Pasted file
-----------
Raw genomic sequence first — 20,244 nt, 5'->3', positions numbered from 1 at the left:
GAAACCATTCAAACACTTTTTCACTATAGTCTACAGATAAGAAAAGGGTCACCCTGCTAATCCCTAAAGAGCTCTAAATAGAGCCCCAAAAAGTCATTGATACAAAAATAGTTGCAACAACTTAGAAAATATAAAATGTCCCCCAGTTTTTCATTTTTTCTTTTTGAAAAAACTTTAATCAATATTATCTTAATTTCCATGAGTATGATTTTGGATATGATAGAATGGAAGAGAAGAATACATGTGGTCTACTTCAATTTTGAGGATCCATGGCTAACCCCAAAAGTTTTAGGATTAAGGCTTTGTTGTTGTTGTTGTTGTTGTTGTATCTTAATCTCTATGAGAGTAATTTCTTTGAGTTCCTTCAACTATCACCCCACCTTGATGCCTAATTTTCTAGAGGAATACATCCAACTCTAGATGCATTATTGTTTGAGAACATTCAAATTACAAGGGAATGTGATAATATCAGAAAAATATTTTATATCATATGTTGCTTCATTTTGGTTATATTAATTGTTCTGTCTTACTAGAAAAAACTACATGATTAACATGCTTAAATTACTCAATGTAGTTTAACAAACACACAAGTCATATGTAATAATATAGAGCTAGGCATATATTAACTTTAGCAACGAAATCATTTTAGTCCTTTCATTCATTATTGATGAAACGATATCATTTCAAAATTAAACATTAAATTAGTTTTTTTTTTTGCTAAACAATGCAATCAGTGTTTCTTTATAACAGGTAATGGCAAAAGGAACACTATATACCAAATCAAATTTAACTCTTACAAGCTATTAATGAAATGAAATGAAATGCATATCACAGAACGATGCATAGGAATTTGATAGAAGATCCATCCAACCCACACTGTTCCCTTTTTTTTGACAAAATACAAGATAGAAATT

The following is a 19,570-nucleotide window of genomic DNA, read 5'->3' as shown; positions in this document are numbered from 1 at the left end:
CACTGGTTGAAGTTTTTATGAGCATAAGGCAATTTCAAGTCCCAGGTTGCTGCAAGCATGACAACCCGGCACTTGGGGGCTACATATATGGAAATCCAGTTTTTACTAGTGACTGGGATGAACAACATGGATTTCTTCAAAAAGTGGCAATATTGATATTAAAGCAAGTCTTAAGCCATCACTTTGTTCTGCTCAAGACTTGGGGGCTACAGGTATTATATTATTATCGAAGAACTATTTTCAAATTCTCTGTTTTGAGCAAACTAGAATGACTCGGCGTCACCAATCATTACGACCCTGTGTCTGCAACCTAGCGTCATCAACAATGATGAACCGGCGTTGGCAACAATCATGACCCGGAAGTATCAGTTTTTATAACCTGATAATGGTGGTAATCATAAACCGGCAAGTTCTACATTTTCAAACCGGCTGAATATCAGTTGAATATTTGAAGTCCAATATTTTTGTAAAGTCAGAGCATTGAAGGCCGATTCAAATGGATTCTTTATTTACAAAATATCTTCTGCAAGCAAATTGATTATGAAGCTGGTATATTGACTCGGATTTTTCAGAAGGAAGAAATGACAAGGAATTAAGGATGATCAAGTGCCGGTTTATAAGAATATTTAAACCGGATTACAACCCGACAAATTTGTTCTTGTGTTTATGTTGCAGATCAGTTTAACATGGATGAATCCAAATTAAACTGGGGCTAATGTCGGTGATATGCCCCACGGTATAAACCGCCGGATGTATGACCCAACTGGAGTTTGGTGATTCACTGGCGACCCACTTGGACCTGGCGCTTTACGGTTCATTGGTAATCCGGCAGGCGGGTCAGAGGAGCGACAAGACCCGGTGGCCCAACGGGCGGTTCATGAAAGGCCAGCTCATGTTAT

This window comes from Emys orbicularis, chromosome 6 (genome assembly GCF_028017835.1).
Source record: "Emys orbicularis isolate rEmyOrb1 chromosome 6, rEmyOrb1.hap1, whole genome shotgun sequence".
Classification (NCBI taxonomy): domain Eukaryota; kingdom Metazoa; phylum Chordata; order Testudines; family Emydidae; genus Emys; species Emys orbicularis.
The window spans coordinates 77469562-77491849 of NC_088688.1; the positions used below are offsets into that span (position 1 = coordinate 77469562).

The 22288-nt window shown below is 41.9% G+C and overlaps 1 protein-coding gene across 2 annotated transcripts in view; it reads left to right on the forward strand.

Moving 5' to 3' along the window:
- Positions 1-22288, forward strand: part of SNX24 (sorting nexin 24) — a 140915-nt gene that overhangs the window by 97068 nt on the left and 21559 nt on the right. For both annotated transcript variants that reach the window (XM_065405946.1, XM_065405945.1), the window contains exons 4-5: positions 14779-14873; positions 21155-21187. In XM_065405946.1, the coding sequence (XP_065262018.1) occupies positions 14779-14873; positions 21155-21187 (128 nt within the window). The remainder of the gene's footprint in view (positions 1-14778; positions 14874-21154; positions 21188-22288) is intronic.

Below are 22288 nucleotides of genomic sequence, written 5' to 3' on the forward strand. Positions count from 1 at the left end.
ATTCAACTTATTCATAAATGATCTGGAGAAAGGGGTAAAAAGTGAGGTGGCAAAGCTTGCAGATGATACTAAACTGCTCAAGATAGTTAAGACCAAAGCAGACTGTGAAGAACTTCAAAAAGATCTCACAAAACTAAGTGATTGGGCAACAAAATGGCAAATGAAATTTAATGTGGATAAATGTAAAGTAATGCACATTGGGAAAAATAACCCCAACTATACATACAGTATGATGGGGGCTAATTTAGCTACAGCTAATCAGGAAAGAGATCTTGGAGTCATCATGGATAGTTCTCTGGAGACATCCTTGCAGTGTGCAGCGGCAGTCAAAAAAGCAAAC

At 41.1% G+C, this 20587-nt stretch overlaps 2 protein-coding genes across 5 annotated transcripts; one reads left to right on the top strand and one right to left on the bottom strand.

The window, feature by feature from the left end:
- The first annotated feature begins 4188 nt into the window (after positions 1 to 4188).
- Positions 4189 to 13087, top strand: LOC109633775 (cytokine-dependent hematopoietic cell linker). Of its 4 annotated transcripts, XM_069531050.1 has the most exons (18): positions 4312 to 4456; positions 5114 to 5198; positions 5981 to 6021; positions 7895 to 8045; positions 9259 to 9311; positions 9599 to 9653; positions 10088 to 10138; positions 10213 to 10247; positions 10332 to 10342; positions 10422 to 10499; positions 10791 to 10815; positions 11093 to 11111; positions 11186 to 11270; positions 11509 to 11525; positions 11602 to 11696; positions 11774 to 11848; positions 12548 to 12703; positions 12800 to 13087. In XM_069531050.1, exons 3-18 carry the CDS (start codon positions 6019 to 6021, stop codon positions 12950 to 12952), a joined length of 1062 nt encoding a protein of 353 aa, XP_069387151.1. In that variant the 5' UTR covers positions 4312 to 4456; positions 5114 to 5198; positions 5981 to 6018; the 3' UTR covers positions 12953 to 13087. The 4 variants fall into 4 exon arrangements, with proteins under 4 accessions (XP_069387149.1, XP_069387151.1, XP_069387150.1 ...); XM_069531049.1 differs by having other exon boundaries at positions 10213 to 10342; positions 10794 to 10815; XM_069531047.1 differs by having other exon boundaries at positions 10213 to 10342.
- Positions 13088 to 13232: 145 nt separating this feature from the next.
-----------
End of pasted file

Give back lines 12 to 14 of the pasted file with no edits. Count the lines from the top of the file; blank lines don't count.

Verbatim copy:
Below are 22288 nucleotides of genomic sequence, written 5' to 3' on the forward strand. Positions count from 1 at the left end.
ATTCAACTTATTCATAAATGATCTGGAGAAAGGGGTAAAAAGTGAGGTGGCAAAGCTTGCAGATGATACTAAACTGCTCAAGATAGTTAAGACCAAAGCAGACTGTGAAGAACTTCAAAAAGATCTCACAAAACTAAGTGATTGGGCAACAAAATGGCAAATGAAATTTAATGTGGATAAATGTAAAGTAATGCACATTGGGAAAAATAACCCCAACTATACATACAGTATGATGGGGGCTAATTTAGCTACAGCTAATCAGGAAAGAGATCTTGGAGTCATCATGGATAGTTCTCTGGAGACATCCTTGCAGTGTGCAGCGGCAGTCAAAAAAGCAAAC

At 41.1% G+C, this 20587-nt stretch overlaps 2 protein-coding genes across 5 annotated transcripts; one reads left to right on the top strand and one right to left on the bottom strand.